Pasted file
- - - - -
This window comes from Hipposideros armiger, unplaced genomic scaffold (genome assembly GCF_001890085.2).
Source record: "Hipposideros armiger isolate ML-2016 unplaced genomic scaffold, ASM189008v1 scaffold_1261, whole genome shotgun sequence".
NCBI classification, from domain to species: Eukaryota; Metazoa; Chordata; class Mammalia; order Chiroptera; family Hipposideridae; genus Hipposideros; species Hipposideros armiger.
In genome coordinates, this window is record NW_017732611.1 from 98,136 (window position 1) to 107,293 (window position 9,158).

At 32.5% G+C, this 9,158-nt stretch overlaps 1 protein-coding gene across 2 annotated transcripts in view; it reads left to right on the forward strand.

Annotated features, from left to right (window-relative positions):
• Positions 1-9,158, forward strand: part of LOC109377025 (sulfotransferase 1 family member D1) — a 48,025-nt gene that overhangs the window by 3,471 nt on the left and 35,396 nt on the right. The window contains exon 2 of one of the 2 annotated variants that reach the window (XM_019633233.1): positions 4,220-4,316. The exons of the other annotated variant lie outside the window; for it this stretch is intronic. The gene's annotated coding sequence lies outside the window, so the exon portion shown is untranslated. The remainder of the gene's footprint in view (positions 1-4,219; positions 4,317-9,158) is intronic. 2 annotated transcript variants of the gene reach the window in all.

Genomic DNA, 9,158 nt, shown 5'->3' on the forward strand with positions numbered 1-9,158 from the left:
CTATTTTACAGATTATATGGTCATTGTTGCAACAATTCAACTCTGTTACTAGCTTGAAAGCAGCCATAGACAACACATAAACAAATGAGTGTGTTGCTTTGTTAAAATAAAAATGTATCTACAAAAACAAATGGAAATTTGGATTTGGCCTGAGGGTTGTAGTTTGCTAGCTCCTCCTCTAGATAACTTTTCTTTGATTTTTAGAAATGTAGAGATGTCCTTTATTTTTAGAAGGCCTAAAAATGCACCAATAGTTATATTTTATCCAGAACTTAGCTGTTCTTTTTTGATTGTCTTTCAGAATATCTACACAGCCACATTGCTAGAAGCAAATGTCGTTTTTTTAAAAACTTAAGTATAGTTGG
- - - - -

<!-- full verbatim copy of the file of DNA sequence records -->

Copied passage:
This window comes from Hipposideros armiger, unplaced genomic scaffold (genome assembly GCF_001890085.2).
Source record: "Hipposideros armiger isolate ML-2016 unplaced genomic scaffold, ASM189008v1 scaffold_1261, whole genome shotgun sequence".
NCBI classification, from domain to species: Eukaryota; Metazoa; Chordata; class Mammalia; order Chiroptera; family Hipposideridae; genus Hipposideros; species Hipposideros armiger.
In genome coordinates, this window is record NW_017732611.1 from 98,136 (window position 1) to 107,293 (window position 9,158).

At 32.5% G+C, this 9,158-nt stretch overlaps 1 protein-coding gene across 2 annotated transcripts in view; it reads left to right on the forward strand.

Annotated features, from left to right (window-relative positions):
• Positions 1-9,158, forward strand: part of LOC109377025 (sulfotransferase 1 family member D1) — a 48,025-nt gene that overhangs the window by 3,471 nt on the left and 35,396 nt on the right. The window contains exon 2 of one of the 2 annotated variants that reach the window (XM_019633233.1): positions 4,220-4,316. The exons of the other annotated variant lie outside the window; for it this stretch is intronic. The gene's annotated coding sequence lies outside the window, so the exon portion shown is untranslated. The remainder of the gene's footprint in view (positions 1-4,219; positions 4,317-9,158) is intronic. 2 annotated transcript variants of the gene reach the window in all.

Genomic DNA, 9,158 nt, shown 5'->3' on the forward strand with positions numbered 1-9,158 from the left:
CTATTTTACAGATTATATGGTCATTGTTGCAACAATTCAACTCTGTTACTAGCTTGAAAGCAGCCATAGACAACACATAAACAAATGAGTGTGTTGCTTTGTTAAAATAAAAATGTATCTACAAAAACAAATGGAAATTTGGATTTGGCCTGAGGGTTGTAGTTTGCTAGCTCCTCCTCTAGATAACTTTTCTTTGATTTTTAGAAATGTAGAGATGTCCTTTATTTTTAGAAGGCCTAAAAATGCACCAATAGTTATATTTTATCCAGAACTTAGCTGTTCTTTTTTGATTGTCTTTCAGAATATCTACACAGCCACATTGCTAGAAGCAAATGTCGTTTTTTTAAAAACTTAAGTATAGTTGG